In addition to a sterilization program for community cats, TZ often recommends that shelters implement targeted spay-neuter for owned pets, a program that was key to Jacksonville becoming No Kill. Another intake-reduction program that TZ recommends is managed admissions. This includes asking people who want to surrender animals if they can work with the shelter when the shelter is full. Owners might be willing to hold their animal for a couple of weeks until the shelter has room, or might even be willing to rehome the animal themselves using social media. Managed admission programs can mesh with pet retention efforts to cut owner surrenders substantially and smooth out peaks and valleys in intake.
I asked Pizano if each of the shelters they assess are different, requiring an individualized approach. She said that while there are many differences in starting points, programs like the Million Cat Challenge and best-practice strategies for dogs are effective everywhere. TZ frequently finds that communities have local ordinances or rules that have to be changed or worked around. In Tazewell County, for example, the shelter is not allowed to accept donations directly from the public. One possibility in such circumstances is for a private non-profit to collect donations and help the shelter fund programs. TZ is not a grant-giving organization, but they can help shelters and community organizations apply for grants.
TZ does not just offer an assessment and then leave. Instead, they continue to work with shelters through their Fellowship program. Fellowships last three years, after which the community “graduates,” hopefully with a high live release rate. TZ also offers a Partner status to cities that do not currently qualify for the Fellowship program but show good potential to qualify in the future.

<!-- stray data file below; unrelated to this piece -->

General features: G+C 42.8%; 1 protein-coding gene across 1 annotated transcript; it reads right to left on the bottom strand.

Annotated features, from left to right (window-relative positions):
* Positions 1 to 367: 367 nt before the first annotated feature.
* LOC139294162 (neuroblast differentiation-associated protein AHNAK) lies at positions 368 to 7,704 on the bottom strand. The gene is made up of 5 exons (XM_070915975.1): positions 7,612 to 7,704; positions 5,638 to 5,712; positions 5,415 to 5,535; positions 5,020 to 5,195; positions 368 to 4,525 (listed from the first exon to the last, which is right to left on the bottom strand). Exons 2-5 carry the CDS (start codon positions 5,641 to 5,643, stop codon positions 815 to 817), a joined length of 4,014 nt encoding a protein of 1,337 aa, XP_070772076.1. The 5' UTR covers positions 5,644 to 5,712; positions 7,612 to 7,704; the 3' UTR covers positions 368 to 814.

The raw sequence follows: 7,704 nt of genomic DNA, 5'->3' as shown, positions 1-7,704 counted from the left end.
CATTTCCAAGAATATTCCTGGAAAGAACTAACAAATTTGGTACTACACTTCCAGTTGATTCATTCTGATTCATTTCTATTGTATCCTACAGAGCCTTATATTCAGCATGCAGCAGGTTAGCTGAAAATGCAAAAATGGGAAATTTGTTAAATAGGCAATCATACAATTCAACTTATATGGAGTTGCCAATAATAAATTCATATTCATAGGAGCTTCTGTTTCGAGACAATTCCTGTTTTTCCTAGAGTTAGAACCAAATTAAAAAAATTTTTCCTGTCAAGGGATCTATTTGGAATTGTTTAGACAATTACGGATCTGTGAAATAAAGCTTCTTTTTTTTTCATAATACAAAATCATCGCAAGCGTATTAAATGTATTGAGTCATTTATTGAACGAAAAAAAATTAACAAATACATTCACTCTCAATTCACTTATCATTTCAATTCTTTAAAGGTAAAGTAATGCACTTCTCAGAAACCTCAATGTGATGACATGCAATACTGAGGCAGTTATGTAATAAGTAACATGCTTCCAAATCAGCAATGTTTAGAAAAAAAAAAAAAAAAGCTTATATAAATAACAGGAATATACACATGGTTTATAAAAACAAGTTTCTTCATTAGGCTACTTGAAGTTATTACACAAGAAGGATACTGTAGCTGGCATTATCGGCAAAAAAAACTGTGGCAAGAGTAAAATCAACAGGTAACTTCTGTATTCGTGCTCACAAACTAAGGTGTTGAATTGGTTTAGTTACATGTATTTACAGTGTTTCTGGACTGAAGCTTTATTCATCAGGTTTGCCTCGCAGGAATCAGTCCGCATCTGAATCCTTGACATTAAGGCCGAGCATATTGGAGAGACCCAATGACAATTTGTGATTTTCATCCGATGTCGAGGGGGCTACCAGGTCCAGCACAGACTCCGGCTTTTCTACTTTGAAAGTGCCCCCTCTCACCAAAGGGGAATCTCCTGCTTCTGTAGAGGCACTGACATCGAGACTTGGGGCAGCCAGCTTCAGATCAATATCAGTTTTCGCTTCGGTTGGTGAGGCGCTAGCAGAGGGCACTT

Perhaps the most unusual thing about TZ is that it can offer consultations and Fellowships at no charge due to support from its anonymous donor. Another characteristic of the organization is that it seeks out shelters that are performing poorly, because those shelters offer the greatest possibilities for saving lives. (Tazewell County was something of an exception since it was already doing very well at the time TZ became involved.) Reading the list of Fellow and Partner cities, it is obvious that they present challenges – cities like El Paso, Texas; Baton Rouge, Louisiana; Indianapolis, Indiana; and Brevard County, Florida. Progress so far is encouraging – two of TZ’s Fellowship cities, Waco, Texas, and Huntsville, Alabama, have achieved a 90% live release rate and have graduated from the program.
Consultants are an increasingly important means of helping communities get to No Kill. Today we have an enormous amount of information online about how to improve lifesaving, but there is nothing like having an expert take a look at a particular shelter and a particular community, identify the issues, set out priorities, and give shelter leadership the confidence that they can do it. This is especially true for shelters that are doing poorly, as many times the leaders of such shelters are in a deep hole and have no idea how to begin to climb out. A consultant can be the key to helping those directors realize that other people just like them have succeeded, and that there is hope.